• Men and women have an equal right of succession in Grandee of Spain and nobility titles, and no person may be given preference in the normal order of succession for reasons of gender.

Agnatic primogeniture

"Agnatic primogeniture" or "patrilineal primogeniture" is inheritance according to seniority of birth among the sons of a monarch or head of family, with sons and their male issue inheriting before brothers and their issue, and male-line males inheriting before females of the male line. This is the same as semi-Salic primogeniture. Complete exclusion of females from dynastic succession is commonly referred to as application of the Salic law (see Terra salica).

In the 19th century, only the Bourbon and Savoys among Europe's historic national dynasties continued to exclude women from succession, while the new monarchies or dynasties of Belgium, Denmark (from 1853), Sweden (from 1810), and the Balkan realms of Albaniamarker, Bulgariamarker, Montenegromarker, Romaniamarker, and Serbiamarker introduced Salic law. During this era, Spain fought civil wars which pitted the Salic and female-line heirs of their dynasties against one another for possession of the crown.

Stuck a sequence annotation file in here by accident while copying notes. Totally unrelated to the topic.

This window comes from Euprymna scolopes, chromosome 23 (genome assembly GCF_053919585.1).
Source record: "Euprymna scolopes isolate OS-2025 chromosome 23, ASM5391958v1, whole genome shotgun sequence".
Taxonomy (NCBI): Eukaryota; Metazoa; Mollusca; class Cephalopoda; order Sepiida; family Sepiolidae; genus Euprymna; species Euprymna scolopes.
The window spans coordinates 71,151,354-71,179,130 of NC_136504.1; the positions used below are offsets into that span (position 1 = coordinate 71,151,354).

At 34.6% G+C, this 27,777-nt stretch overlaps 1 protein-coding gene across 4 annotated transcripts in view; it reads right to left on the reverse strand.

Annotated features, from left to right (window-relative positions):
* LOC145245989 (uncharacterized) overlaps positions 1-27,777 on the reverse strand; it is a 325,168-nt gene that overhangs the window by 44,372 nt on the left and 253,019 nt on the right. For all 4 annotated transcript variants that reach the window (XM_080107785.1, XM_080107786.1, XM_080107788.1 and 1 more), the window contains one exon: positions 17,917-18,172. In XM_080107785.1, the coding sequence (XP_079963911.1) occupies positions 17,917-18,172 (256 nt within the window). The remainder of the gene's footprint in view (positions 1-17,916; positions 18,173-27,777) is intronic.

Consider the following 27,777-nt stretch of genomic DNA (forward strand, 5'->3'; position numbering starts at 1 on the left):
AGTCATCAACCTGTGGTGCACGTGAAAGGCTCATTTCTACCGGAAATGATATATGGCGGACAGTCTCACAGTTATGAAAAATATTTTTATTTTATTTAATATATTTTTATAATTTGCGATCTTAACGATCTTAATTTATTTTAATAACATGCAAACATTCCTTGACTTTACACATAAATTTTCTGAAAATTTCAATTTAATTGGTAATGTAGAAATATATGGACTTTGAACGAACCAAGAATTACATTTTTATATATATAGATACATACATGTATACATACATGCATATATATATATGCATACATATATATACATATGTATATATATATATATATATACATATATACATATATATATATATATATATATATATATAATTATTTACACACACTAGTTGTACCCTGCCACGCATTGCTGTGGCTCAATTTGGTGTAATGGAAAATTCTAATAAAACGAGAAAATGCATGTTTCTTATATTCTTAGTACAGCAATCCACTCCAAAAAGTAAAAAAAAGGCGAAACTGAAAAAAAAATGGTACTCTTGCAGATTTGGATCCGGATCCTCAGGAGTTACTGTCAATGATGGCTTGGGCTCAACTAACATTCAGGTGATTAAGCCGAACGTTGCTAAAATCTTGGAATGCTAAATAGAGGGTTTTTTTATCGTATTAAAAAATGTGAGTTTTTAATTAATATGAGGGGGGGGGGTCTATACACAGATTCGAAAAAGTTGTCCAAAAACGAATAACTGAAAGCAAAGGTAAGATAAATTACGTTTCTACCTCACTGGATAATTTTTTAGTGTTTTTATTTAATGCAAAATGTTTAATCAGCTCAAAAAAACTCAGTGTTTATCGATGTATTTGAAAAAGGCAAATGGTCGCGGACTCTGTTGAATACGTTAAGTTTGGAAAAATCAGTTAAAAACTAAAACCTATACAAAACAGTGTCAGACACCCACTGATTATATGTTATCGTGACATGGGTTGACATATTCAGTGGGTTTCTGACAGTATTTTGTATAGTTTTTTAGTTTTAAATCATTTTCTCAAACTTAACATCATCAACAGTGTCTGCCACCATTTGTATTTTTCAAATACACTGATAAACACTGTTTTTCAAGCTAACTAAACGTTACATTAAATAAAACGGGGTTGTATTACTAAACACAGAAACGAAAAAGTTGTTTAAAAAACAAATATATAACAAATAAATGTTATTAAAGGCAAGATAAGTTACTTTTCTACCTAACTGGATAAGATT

Most British and French titles (particularly newer creations) of nobility descend to the senior male by primogeniture, to the exclusion of females, and agnatic cadets may bear courtesy titles. A variation on Salic primogeniture allows the sons of women to inherit, but not women themselves, e.g. succession to the throne of Spain from 1947–1978.This is currently the law in Liechtensteinmarker.

Agnatic-cognatic primogeniture

One's agnate may be male or female provided that the kinship is calculated patrilineally; i.e., only through males back to a common ancestor.